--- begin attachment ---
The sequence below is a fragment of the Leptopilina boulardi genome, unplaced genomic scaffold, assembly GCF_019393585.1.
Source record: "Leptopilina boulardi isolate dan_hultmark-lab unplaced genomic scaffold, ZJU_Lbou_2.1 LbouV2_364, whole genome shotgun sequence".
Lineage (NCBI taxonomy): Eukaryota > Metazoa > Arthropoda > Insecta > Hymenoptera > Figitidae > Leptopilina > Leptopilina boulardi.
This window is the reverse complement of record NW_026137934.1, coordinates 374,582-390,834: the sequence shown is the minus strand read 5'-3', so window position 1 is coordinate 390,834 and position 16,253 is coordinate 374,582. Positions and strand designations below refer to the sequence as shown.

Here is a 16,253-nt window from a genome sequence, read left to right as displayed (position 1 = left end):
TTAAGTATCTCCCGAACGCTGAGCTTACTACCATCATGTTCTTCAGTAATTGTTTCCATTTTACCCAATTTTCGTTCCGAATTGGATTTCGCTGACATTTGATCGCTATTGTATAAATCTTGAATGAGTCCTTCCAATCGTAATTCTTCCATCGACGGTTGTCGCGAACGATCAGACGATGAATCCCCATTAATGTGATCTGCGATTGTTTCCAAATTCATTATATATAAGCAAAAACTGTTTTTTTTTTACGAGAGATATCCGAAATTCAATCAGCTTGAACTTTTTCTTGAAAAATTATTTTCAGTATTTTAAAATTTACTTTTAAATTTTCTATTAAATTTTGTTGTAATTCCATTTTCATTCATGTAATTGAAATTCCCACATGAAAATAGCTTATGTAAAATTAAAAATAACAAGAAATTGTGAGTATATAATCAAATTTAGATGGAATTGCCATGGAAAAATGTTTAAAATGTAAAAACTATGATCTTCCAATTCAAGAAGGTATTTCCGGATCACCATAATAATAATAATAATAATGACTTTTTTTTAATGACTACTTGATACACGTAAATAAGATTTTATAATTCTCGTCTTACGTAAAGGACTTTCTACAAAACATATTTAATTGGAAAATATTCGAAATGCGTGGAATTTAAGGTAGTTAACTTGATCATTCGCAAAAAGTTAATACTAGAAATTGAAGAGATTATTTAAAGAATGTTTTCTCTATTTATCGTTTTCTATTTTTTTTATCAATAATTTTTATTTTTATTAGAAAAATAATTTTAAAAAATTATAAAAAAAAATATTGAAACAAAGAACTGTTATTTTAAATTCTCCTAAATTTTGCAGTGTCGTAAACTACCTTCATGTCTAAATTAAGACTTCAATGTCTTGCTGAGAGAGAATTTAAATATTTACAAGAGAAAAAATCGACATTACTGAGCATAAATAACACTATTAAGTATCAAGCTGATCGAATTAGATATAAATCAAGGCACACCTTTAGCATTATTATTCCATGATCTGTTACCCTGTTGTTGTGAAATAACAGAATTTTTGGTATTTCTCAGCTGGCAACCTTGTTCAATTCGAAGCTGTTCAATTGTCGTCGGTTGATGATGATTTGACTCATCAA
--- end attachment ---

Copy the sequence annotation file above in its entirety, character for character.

The sequence below is a fragment of the Leptopilina boulardi genome, unplaced genomic scaffold, assembly GCF_019393585.1.
Source record: "Leptopilina boulardi isolate dan_hultmark-lab unplaced genomic scaffold, ZJU_Lbou_2.1 LbouV2_364, whole genome shotgun sequence".
Lineage (NCBI taxonomy): Eukaryota > Metazoa > Arthropoda > Insecta > Hymenoptera > Figitidae > Leptopilina > Leptopilina boulardi.
This window is the reverse complement of record NW_026137934.1, coordinates 374,582-390,834: the sequence shown is the minus strand read 5'-3', so window position 1 is coordinate 390,834 and position 16,253 is coordinate 374,582. Positions and strand designations below refer to the sequence as shown.

Here is a 16,253-nt window from a genome sequence, read left to right as displayed (position 1 = left end):
TTAAGTATCTCCCGAACGCTGAGCTTACTACCATCATGTTCTTCAGTAATTGTTTCCATTTTACCCAATTTTCGTTCCGAATTGGATTTCGCTGACATTTGATCGCTATTGTATAAATCTTGAATGAGTCCTTCCAATCGTAATTCTTCCATCGACGGTTGTCGCGAACGATCAGACGATGAATCCCCATTAATGTGATCTGCGATTGTTTCCAAATTCATTATATATAAGCAAAAACTGTTTTTTTTTTACGAGAGATATCCGAAATTCAATCAGCTTGAACTTTTTCTTGAAAAATTATTTTCAGTATTTTAAAATTTACTTTTAAATTTTCTATTAAATTTTGTTGTAATTCCATTTTCATTCATGTAATTGAAATTCCCACATGAAAATAGCTTATGTAAAATTAAAAATAACAAGAAATTGTGAGTATATAATCAAATTTAGATGGAATTGCCATGGAAAAATGTTTAAAATGTAAAAACTATGATCTTCCAATTCAAGAAGGTATTTCCGGATCACCATAATAATAATAATAATAATGACTTTTTTTTAATGACTACTTGATACACGTAAATAAGATTTTATAATTCTCGTCTTACGTAAAGGACTTTCTACAAAACATATTTAATTGGAAAATATTCGAAATGCGTGGAATTTAAGGTAGTTAACTTGATCATTCGCAAAAAGTTAATACTAGAAATTGAAGAGATTATTTAAAGAATGTTTTCTCTATTTATCGTTTTCTATTTTTTTTATCAATAATTTTTATTTTTATTAGAAAAATAATTTTAAAAAATTATAAAAAAAAATATTGAAACAAAGAACTGTTATTTTAAATTCTCCTAAATTTTGCAGTGTCGTAAACTACCTTCATGTCTAAATTAAGACTTCAATGTCTTGCTGAGAGAGAATTTAAATATTTACAAGAGAAAAAATCGACATTACTGAGCATAAATAACACTATTAAGTATCAAGCTGATCGAATTAGATATAAATCAAGGCACACCTTTAGCATTATTATTCCATGATCTGTTACCCTGTTGTTGTGAAATAACAGAATTTTTGGTATTTCTCAGCTGGCAACCTTGTTCAATTCGAAGCTGTTCAATTGTCGTCGGTTGATGATGATTTGACTCATCAA